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Articles Posted in Conflicts of Interest

Travis Wetzel of Frederick, Maryland has pleaded guilty to wire fraud relating to a fraudulent scheme to steal over 1.2 million dollars from an elderly client’s annuity account.

According to the government press release, Wetzel processed financial distribution documents for his investment advisory firm located in Rockville, Maryland. According to his plea agreement, from July 2010 to September 2012, Wetzel took a total of approximately $1,282,224 from an annuity account of an elderly client without the client’s knowledge, and used the money for his personal benefit. Wetzel knew that the client was elderly, whose age and physical condition would facilitate repeatedly taking money from the client’s account. Wetzel also laundered some of the money he took by transferring the money to other bank accounts he controlled.

We are currently involved in multiple cases against brokerage firms for mismanagement of elderly investors’ accounts and/or improper conflicts of interest between the financial advisor and the customer.  We routinely work closely with estate planning attorneys to help resolve disputes between family members regarding the management of an elderly family member’s financial affairs and we are frequently consulted regarding the improper sale of securities or mismanagement of the portfolio by a fiduciary, trustee or other trusted advisor.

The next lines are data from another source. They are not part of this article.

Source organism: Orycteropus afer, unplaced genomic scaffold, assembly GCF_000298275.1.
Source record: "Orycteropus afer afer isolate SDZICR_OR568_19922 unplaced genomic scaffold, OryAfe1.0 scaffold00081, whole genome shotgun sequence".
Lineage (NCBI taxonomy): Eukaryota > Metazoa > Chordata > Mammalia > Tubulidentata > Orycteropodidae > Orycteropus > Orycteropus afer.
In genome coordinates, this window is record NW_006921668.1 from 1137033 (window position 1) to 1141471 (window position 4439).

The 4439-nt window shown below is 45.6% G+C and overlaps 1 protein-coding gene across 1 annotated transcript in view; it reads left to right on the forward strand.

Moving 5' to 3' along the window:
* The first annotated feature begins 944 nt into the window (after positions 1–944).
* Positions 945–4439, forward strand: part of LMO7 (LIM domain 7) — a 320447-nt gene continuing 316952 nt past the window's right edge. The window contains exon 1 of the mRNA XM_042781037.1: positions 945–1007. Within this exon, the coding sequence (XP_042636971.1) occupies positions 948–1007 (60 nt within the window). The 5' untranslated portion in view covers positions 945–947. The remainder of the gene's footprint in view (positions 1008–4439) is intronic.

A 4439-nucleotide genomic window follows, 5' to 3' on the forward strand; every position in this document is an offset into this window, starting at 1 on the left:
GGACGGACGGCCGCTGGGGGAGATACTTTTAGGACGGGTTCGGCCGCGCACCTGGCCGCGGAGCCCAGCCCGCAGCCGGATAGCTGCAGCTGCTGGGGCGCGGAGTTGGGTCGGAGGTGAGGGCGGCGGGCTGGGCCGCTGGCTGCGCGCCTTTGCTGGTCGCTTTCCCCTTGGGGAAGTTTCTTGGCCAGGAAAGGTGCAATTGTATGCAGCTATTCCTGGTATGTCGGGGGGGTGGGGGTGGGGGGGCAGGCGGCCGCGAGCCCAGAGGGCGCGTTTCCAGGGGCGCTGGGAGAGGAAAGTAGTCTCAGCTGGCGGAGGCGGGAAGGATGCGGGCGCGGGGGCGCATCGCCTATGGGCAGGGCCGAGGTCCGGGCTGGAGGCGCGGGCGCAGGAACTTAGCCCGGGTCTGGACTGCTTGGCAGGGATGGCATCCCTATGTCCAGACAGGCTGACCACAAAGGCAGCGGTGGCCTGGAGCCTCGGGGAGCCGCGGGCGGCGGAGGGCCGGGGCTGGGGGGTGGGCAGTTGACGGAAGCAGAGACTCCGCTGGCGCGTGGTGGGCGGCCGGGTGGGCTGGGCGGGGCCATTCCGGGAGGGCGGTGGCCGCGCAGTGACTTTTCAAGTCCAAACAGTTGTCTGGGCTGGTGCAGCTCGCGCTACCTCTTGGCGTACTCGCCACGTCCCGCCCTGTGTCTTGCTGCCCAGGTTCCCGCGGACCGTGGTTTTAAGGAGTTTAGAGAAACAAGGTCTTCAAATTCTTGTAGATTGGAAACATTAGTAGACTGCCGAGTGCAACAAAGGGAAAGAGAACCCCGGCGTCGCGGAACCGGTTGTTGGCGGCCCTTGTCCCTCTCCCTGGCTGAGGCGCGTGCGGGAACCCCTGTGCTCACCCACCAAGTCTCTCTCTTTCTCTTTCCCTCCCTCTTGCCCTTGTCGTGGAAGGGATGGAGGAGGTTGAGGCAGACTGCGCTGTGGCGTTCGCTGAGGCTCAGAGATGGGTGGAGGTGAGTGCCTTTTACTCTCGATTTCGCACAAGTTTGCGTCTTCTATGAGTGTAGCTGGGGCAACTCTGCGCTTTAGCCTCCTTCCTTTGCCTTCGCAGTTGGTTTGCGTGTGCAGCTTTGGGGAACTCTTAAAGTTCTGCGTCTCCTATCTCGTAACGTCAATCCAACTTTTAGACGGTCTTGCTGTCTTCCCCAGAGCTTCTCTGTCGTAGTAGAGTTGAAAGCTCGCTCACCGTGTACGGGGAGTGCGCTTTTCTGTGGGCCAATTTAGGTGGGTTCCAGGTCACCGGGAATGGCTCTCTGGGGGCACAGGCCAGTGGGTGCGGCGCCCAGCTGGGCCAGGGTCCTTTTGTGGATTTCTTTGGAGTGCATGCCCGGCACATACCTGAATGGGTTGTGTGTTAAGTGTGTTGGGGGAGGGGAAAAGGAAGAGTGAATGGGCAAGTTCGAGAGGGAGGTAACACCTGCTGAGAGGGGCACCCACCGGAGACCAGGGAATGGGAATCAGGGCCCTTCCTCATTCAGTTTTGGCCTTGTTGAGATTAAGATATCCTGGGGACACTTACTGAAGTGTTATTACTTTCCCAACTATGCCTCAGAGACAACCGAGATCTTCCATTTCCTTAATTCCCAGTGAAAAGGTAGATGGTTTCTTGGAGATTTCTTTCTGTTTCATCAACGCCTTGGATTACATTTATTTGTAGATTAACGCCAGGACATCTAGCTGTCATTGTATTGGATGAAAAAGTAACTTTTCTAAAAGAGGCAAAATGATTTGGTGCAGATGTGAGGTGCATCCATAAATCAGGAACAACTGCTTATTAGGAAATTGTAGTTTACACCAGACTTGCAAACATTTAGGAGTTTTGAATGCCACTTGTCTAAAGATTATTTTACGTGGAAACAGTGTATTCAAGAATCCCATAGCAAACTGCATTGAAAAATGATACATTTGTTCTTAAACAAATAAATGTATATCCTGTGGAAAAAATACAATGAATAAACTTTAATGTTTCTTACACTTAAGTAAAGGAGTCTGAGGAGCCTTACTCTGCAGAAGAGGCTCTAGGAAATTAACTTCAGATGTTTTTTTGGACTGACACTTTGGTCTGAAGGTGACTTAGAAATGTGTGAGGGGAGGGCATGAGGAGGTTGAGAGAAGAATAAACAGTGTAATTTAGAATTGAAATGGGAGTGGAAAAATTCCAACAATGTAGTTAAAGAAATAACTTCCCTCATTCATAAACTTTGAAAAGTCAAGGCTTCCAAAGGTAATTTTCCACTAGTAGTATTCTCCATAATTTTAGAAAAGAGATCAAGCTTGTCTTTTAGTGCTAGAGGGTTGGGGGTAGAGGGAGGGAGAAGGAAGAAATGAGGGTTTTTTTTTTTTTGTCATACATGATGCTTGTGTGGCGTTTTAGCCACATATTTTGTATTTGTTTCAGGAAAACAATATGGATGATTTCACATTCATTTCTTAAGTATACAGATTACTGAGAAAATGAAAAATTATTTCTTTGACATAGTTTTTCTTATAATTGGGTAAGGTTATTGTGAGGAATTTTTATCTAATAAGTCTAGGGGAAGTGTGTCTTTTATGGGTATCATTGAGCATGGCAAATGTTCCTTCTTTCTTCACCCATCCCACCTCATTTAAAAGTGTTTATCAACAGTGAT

Scott Silver, Managing Partner of Silver Law Group, is the current co-chair of the Securities and Financial Fraud group of the American Association of Justice (“AAJ”).  On July 28, 2014, during the 2014 AAJ Annual Convention in Baltimore, Maryland, Scott gave a well-received presentation titled “How to Win an Alternative Investment Case.”  AAJ, also known as the Association of Trial Lawyers of America, is the world’s largest trial bar and promotes justice and fairness for injured persons and safeguards victims’ rights.

The theme of the presentation focused on the rise of Alternative Investment or Product cases over the last several years.   Driven by its desire to replace commissions lost as investors realize stocks and bonds can be traded at discount firms for less than ten dollars a trade, Wall Street has introduced many new Alternatives to investors.  However, many of the new, complex Alternatives can be riddled with fees, conflicts of interest, and are frequently more speculative than marketed by the firms.  Several recent FINRA arbitration claims focus on products which lose substantially all of their value in a short time.  FINRA has seen a rise in arbitration claims where multiple investors all seek damages relating to the same Alternative Investments or Product and where one or more of the asserted claims center around allegations regarding the widespread mismarketing or defective development of a specific investment.

Alternative Investments which have been the subject of recent FINRA claims include:

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